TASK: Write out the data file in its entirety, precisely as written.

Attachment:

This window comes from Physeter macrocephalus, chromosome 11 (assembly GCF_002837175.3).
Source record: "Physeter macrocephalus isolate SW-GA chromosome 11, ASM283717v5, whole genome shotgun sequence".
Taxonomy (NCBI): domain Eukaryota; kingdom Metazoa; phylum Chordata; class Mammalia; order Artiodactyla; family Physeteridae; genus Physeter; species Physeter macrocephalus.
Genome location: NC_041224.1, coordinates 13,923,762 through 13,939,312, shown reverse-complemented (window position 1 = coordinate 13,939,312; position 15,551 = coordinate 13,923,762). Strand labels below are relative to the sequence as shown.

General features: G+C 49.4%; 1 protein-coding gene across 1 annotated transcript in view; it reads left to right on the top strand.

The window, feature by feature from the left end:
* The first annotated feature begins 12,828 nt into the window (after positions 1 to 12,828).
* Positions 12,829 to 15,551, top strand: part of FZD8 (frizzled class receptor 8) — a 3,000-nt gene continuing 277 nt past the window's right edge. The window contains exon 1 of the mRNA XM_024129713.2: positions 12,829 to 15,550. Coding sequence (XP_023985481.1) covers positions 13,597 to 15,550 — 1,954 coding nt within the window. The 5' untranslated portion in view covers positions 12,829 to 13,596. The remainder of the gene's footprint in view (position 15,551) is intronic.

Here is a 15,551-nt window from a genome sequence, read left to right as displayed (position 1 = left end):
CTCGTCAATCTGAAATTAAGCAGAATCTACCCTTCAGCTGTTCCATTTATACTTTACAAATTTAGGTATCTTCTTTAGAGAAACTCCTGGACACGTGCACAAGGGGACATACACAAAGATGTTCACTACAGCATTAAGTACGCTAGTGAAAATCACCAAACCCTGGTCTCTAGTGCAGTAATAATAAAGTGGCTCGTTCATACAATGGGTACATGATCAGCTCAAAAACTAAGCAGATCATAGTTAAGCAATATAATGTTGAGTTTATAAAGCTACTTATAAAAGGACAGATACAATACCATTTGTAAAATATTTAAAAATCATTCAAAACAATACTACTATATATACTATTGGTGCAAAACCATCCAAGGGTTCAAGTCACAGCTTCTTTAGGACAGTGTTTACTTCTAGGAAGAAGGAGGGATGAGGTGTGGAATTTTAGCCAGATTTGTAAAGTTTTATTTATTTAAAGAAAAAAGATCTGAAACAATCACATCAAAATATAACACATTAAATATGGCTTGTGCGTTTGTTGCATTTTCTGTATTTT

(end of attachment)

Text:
This window comes from Physeter macrocephalus, chromosome 11 (assembly GCF_002837175.3).
Source record: "Physeter macrocephalus isolate SW-GA chromosome 11, ASM283717v5, whole genome shotgun sequence".
Taxonomy (NCBI): domain Eukaryota; kingdom Metazoa; phylum Chordata; class Mammalia; order Artiodactyla; family Physeteridae; genus Physeter; species Physeter macrocephalus.
Genome location: NC_041224.1, coordinates 13,923,762 through 13,939,312, shown reverse-complemented (window position 1 = coordinate 13,939,312; position 15,551 = coordinate 13,923,762). Strand labels below are relative to the sequence as shown.

General features: G+C 49.4%; 1 protein-coding gene across 1 annotated transcript in view; it reads left to right on the top strand.

The window, feature by feature from the left end:
* The first annotated feature begins 12,828 nt into the window (after positions 1 to 12,828).
* Positions 12,829 to 15,551, top strand: part of FZD8 (frizzled class receptor 8) — a 3,000-nt gene continuing 277 nt past the window's right edge. The window contains exon 1 of the mRNA XM_024129713.2: positions 12,829 to 15,550. Coding sequence (XP_023985481.1) covers positions 13,597 to 15,550 — 1,954 coding nt within the window. The 5' untranslated portion in view covers positions 12,829 to 13,596. The remainder of the gene's footprint in view (position 15,551) is intronic.

Here is a 15,551-nt window from a genome sequence, read left to right as displayed (position 1 = left end):
CTCGTCAATCTGAAATTAAGCAGAATCTACCCTTCAGCTGTTCCATTTATACTTTACAAATTTAGGTATCTTCTTTAGAGAAACTCCTGGACACGTGCACAAGGGGACATACACAAAGATGTTCACTACAGCATTAAGTACGCTAGTGAAAATCACCAAACCCTGGTCTCTAGTGCAGTAATAATAAAGTGGCTCGTTCATACAATGGGTACATGATCAGCTCAAAAACTAAGCAGATCATAGTTAAGCAATATAATGTTGAGTTTATAAAGCTACTTATAAAAGGACAGATACAATACCATTTGTAAAATATTTAAAAATCATTCAAAACAATACTACTATATATACTATTGGTGCAAAACCATCCAAGGGTTCAAGTCACAGCTTCTTTAGGACAGTGTTTACTTCTAGGAAGAAGGAGGGATGAGGTGTGGAATTTTAGCCAGATTTGTAAAGTTTTATTTATTTAAAGAAAAAAGATCTGAAACAATCACATCAAAATATAACACATTAAATATGGCTTGTGCGTTTGTTGCATTTTCTGTATTTT